- Fiscal deficit in first 7 months of 2020 at Rs.873bn, up from Rs.684bn last year
- Month-on-month data shows tax revenue gaining momentum
- Recurrent expenditure picks up from June but discipline maintained broadly
- Capital expenditure becomes victim of deficit reduction
The deficit between the government’s revenue and expenditure for the seven months ended July 2020, expanded by Rs.188.5 billion, declining from the deficit of Rs.214 billion recorded for the first six months, while the data showed tax revenues making month-on-month gains with the recovery in economic activities.
The Finance Ministry data showed a fiscal deficit of Rs.872.6 billion from January through July, compared to Rs.684.1 billion in the corresponding period in 2019.
Revenue from taxes remained under pressure throughout this year, initially due to the broader tax cuts afforded to both businesses and consumers while the bigger impact came from the coronavirus lockdowns, which damaged the incomes of businesses and individuals alike, depressing tax revenues.
Albeit lagging behind the year earlier levels, the total tax revenue of the government rose by Rs.89.6 billion in July, from Rs.72.5 billion in June, indicating that economic activities are gaining momentum.
The tax revenues for the first seven months is still off by Rs.274 billion, as the total tax revenue for the seven months ended in July was Rs.670.4 billion, compared to Rs.944.4 billion in the corresponding period in 2019.
The government earned total revenues of Rs.765.4 billion, which includes non-tax revenue and grants from January through July, while the expenses for the period stood at Rs.1.64 trillion.
Despite the short to medium-term impact on the fiscal deficit, taxes should remain low until businesses recover, as higher taxes hinder incentives for investments and consumption, stifling the recovery and job creation by the private sector, economic analysts say.
“…it is heartening to note that the government has well understood that of the two deficits faced by Sri Lanka, it is the trade deficit (or external current account deficit) that needs immediate attention and not the fiscal deficit,” said Waruna Singappuli, an economic analyst, in a recent opinion piece published on Daily FT.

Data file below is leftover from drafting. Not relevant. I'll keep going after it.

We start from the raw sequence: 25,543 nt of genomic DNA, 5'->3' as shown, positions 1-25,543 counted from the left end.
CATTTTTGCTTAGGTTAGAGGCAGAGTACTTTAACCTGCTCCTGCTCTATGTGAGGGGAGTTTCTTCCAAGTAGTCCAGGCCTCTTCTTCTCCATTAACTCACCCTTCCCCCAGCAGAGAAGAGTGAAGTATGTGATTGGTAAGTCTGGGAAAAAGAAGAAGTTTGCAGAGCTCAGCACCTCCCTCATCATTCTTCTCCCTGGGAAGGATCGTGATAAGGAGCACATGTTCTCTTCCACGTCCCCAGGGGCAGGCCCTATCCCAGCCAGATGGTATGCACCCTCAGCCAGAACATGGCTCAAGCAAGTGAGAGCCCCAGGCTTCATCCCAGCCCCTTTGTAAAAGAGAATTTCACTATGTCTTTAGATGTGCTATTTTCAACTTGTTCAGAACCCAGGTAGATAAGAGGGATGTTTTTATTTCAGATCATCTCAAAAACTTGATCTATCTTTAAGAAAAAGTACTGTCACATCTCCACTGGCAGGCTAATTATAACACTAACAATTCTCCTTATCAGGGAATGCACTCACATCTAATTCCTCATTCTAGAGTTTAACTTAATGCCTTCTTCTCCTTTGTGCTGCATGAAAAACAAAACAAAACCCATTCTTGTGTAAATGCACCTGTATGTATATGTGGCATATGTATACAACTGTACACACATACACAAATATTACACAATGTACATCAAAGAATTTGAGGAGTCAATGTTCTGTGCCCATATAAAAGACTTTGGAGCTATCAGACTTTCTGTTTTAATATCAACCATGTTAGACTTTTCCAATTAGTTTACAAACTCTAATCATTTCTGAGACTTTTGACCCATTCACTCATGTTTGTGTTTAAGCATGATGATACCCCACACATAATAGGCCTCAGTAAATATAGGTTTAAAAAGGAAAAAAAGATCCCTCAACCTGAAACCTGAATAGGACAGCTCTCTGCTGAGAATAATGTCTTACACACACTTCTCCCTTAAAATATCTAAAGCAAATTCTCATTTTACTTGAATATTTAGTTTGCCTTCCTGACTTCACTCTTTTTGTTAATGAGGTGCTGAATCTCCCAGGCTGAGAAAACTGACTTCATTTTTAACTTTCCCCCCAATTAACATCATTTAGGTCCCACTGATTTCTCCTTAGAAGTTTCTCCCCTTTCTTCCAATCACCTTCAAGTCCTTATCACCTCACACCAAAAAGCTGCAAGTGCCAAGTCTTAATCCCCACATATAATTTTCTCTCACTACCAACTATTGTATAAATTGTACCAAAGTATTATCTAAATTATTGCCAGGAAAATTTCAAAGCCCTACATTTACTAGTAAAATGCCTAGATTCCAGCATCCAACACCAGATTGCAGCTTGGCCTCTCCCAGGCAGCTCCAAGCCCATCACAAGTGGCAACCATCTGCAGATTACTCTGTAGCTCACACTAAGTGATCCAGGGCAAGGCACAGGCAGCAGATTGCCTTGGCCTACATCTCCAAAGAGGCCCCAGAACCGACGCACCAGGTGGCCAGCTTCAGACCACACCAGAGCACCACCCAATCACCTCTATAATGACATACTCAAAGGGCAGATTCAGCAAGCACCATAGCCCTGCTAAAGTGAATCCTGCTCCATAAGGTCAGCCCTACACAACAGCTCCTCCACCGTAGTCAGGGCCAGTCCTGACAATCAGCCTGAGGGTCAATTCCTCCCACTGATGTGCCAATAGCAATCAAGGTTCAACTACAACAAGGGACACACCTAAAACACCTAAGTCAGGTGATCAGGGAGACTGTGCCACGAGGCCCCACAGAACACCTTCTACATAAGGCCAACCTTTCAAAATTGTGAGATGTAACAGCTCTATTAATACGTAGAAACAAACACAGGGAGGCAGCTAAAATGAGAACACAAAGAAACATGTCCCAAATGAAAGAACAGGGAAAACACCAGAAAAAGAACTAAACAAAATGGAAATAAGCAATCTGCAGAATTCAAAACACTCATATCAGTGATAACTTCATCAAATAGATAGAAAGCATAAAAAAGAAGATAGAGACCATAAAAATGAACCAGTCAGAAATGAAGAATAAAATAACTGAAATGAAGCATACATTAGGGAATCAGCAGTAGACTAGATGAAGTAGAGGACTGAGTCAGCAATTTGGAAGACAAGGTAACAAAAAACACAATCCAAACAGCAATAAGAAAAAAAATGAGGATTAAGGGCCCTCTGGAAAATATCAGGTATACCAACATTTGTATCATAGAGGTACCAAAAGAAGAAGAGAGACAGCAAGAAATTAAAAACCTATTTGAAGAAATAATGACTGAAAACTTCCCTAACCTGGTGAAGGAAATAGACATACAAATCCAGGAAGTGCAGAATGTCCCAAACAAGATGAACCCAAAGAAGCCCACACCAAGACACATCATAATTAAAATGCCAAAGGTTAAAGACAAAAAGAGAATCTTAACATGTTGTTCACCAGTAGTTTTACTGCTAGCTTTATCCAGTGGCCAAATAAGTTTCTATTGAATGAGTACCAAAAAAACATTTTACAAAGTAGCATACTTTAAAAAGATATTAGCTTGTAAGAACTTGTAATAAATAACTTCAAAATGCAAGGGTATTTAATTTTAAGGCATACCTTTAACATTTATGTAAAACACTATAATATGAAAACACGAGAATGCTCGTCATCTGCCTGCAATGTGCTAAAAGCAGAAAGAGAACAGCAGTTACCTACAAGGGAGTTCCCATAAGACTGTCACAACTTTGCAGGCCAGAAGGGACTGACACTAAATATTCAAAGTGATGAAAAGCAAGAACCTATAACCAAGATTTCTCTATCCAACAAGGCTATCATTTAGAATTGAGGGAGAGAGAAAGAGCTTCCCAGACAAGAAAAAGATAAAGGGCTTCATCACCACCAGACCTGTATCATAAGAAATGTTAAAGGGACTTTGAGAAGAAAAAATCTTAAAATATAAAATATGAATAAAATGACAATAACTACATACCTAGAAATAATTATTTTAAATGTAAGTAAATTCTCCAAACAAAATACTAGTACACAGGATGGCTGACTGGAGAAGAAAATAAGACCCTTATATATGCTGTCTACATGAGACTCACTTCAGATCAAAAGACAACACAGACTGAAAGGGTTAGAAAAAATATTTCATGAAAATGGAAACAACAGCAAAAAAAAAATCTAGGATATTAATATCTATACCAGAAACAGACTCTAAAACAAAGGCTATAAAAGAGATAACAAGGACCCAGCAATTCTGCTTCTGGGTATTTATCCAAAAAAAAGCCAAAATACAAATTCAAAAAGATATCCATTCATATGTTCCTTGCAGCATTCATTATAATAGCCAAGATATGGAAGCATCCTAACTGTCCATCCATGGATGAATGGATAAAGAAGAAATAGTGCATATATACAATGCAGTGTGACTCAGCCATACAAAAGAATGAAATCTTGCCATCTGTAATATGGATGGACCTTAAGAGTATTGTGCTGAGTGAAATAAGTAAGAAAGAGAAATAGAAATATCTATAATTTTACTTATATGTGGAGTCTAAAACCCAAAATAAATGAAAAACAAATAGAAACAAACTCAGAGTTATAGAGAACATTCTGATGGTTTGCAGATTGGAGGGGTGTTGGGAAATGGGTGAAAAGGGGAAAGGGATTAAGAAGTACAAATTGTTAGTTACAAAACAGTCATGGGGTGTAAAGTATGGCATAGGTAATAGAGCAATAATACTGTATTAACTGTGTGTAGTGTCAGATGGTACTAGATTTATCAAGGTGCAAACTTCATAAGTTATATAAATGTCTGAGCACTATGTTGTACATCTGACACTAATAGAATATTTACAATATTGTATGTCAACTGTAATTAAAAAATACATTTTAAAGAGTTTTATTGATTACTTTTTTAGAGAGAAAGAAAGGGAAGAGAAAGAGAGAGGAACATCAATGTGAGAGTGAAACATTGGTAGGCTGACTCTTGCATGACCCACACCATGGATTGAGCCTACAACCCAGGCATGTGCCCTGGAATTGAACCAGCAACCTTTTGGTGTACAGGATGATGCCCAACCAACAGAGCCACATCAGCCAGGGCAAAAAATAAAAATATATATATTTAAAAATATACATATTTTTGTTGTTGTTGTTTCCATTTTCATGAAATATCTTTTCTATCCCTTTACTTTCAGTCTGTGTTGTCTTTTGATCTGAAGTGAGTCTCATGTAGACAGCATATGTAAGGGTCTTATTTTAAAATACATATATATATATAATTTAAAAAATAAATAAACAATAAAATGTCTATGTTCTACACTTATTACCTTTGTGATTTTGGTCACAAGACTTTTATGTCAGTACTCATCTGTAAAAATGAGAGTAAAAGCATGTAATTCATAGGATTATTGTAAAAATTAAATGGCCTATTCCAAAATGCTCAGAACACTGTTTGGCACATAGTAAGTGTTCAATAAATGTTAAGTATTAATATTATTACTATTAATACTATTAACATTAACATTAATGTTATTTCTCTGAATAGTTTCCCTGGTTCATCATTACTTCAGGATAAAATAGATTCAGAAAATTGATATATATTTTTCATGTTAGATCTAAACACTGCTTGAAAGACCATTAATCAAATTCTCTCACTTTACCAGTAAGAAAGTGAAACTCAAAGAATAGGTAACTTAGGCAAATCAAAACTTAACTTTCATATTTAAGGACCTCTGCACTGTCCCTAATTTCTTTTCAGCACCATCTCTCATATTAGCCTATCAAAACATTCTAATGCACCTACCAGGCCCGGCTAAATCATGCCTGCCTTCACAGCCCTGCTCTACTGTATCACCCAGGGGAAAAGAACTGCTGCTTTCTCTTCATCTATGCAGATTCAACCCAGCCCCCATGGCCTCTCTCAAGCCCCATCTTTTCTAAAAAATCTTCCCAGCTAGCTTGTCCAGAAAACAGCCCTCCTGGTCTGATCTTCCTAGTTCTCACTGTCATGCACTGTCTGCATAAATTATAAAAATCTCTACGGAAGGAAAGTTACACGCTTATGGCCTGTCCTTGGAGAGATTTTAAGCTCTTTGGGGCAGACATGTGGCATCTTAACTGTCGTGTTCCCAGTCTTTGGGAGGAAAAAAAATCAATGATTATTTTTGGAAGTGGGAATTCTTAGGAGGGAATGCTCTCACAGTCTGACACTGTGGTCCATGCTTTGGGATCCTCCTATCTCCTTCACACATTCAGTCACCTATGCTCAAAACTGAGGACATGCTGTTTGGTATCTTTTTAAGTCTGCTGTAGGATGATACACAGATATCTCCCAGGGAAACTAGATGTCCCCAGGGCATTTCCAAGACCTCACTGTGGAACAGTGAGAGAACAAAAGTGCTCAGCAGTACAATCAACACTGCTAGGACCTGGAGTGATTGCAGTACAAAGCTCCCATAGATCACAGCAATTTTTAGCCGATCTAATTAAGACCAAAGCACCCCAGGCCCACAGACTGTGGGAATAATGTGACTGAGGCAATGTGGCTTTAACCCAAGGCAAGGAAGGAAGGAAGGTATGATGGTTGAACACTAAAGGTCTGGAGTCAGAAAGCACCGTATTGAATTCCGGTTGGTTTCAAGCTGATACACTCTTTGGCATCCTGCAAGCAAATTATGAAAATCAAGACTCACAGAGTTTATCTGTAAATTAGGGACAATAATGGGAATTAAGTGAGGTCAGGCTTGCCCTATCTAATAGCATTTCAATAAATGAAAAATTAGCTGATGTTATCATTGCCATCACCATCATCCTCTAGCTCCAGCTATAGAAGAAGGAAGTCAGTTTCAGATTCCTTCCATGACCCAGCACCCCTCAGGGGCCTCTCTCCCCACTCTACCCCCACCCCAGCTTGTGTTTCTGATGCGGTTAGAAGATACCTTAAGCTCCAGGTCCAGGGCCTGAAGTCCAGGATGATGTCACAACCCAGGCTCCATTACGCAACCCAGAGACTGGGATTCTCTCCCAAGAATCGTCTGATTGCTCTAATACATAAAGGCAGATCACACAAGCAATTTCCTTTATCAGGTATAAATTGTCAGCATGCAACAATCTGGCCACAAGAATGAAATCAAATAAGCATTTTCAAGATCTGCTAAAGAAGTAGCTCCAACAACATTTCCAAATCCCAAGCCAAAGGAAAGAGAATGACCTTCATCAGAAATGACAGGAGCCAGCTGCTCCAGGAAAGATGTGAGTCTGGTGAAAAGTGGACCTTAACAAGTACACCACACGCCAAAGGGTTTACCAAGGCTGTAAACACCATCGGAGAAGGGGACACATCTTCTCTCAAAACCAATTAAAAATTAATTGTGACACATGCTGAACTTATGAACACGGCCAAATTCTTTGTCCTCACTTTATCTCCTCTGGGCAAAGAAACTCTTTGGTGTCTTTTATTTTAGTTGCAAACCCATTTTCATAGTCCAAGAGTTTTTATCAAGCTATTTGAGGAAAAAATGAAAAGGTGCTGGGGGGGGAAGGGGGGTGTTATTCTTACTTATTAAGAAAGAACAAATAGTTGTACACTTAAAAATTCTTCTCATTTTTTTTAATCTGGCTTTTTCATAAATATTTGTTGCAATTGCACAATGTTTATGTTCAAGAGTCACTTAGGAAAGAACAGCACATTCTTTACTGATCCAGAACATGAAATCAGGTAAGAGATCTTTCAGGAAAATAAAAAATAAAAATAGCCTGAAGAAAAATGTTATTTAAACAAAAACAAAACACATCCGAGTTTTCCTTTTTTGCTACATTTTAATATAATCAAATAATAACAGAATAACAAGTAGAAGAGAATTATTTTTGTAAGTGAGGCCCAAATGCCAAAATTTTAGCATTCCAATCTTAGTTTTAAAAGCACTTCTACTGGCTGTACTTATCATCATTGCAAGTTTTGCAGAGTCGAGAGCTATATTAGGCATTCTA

According to Singappuli, what has been ailing the Sri Lankan economy is the expanded deficit in the external current account and not the deficit in the fiscal account. He advocates for a slightly stretched budget deficit at least for the next three to five years, to make the investments on creating industries and businesses, which can produce for the global market and thereby help close the deficit in the external current account.
Such a strategy would not only create jobs but will also invite private investments from both home and abroad, which will put the economy on to a high growth path, creating higher incomes for people and tax revenues to the government.
“While some are concerned about the increase in fiscal deficit, I agree with the government’s rationale that at this point in time, the economy needs to be revived. The economic slowdown from fiscal tightening over the last few years has been aggravated by the COVID-19-related repercussions. Therefore, it is imperative that concessions are provided and an economic recovery is facilitated,” Singappuli added.
Meanwhile, the recurrent expenditure, which makes up of more than three quarters of the total government expenditure, rose by Rs.220.3 billion in July, to a total of Rs.1.46 trillion. This is in comparison to Rs.1.34 trillion in the corresponding period in 2019.
Despite the heavy expenditure having to be made during the coronavirus, the government appears to have broadly exercised discipline in its recurrent expenditure.
However, the biggest victim of all is the capital expenditure, as the capital and lending minus repayments had been slashed by Rs.193.2 billion during the first seven months to Rs.180.2 billion from the same period last year, to minimise the budget deficit.
Curtailing public investments has an adverse impact on future economic growth.
It is expected that the fiscal deficit for 2020 would reach 8 percent of gross domestic product (GDP) this year, as overall economic output remains far less than the potential, due to the coronavirus damage during the first half of the year.